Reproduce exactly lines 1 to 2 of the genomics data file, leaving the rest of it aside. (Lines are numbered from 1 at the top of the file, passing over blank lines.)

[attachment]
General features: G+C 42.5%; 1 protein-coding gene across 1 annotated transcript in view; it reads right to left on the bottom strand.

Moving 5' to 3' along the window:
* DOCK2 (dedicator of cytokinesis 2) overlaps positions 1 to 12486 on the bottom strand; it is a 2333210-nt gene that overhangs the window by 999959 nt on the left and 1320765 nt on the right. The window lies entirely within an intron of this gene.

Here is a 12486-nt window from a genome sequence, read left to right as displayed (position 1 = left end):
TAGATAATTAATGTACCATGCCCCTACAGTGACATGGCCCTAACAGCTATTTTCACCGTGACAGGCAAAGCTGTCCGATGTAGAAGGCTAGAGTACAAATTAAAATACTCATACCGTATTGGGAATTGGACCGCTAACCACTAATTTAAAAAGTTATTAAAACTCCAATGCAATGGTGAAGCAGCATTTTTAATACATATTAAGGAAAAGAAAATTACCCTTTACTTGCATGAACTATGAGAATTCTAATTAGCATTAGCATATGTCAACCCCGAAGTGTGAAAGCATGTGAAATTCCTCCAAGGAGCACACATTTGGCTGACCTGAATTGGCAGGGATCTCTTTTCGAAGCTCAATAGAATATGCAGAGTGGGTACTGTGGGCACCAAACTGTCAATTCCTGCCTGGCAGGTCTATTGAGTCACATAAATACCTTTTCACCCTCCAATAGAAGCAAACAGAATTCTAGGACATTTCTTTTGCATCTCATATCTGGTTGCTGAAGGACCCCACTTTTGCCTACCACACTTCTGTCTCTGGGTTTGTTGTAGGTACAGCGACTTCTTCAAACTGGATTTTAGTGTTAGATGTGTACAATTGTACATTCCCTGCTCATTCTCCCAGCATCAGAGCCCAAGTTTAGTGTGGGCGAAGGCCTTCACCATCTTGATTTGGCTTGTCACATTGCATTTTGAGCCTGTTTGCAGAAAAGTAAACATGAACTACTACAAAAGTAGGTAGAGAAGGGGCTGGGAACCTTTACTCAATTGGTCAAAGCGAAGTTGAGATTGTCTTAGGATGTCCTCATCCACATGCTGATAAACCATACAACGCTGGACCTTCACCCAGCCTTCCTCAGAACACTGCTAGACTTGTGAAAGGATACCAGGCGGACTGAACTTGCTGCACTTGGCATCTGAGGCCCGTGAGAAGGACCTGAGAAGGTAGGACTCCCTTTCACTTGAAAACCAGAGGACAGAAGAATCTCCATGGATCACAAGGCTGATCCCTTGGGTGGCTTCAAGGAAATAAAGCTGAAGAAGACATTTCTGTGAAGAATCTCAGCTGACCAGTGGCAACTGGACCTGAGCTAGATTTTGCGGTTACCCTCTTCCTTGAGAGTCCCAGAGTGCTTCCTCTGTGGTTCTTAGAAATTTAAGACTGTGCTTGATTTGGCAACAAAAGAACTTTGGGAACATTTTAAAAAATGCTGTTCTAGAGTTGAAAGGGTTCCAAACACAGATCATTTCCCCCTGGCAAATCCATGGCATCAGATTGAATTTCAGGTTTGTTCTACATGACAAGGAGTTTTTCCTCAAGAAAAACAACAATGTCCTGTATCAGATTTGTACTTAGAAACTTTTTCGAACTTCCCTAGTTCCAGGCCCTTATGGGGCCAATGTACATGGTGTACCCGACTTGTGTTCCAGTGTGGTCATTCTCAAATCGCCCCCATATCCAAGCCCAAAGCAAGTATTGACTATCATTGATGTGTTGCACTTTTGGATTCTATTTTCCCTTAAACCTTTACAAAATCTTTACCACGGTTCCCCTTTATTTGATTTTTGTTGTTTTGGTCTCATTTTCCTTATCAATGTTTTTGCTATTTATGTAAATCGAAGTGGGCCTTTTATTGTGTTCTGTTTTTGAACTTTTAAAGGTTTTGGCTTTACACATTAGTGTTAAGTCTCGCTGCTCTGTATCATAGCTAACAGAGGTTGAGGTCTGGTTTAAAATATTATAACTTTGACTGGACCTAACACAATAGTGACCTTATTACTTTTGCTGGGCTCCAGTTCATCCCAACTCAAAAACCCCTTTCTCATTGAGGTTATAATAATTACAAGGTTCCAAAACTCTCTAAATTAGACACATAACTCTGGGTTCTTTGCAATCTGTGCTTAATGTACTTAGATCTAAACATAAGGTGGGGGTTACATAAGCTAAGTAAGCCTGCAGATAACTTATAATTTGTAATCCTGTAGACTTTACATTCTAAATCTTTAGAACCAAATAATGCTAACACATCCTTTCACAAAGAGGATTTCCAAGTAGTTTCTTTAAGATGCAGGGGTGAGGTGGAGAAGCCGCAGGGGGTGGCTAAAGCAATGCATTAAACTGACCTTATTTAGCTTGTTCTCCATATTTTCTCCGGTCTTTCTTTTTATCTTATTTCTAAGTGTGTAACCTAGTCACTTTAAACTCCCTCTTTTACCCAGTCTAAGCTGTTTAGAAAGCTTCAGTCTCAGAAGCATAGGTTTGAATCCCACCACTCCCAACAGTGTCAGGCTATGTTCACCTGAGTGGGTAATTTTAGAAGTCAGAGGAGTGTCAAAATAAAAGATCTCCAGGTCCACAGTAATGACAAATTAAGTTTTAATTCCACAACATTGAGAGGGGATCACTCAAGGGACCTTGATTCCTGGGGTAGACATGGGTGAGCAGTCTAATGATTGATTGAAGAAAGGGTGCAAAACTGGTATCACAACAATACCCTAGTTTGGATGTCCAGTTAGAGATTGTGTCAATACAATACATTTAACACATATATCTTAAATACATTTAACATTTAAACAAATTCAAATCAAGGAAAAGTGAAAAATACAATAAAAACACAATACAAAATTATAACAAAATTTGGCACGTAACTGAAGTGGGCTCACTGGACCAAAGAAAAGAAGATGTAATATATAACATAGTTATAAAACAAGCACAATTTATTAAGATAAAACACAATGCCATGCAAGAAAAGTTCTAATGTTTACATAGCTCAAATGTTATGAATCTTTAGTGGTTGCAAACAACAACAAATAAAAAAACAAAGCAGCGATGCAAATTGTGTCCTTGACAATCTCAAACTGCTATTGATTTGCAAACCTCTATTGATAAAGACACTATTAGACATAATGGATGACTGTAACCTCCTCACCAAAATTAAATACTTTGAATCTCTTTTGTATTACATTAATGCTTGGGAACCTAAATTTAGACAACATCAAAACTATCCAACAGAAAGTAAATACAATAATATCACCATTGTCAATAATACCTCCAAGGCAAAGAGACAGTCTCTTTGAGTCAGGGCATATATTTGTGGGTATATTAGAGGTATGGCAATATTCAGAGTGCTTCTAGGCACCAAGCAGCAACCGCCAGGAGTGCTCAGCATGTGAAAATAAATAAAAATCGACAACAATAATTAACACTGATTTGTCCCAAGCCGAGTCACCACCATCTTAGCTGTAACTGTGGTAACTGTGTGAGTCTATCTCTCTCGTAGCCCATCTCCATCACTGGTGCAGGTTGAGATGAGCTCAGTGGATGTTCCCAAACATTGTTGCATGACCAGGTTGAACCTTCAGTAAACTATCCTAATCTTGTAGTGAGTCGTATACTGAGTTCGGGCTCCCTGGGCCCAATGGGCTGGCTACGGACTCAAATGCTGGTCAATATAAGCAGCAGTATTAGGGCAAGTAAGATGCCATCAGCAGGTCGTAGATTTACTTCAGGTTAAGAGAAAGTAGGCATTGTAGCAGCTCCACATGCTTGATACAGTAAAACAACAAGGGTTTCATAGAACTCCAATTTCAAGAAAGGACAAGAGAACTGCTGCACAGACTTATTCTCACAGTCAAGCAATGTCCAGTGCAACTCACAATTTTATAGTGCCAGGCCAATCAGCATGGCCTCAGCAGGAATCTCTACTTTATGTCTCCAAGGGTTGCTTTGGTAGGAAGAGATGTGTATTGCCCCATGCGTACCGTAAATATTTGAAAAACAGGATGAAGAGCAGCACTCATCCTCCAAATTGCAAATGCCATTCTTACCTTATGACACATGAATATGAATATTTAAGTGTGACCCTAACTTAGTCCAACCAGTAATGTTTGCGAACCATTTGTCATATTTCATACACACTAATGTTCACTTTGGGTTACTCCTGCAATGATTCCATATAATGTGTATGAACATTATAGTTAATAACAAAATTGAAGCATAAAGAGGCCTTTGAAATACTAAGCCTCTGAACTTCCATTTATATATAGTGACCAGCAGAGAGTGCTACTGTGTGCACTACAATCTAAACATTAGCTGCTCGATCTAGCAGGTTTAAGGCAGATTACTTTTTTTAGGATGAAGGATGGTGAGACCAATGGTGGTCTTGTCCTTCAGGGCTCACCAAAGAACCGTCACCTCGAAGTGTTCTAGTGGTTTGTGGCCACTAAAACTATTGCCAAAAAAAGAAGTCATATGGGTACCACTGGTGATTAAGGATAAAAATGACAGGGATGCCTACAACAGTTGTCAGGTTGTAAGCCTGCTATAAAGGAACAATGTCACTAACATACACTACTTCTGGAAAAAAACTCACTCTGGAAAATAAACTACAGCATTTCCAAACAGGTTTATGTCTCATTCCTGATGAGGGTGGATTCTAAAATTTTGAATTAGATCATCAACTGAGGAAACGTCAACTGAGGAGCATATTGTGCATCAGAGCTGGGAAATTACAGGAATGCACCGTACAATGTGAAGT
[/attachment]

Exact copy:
General features: G+C 42.5%; 1 protein-coding gene across 1 annotated transcript in view; it reads right to left on the bottom strand.

Moving 5' to 3' along the window: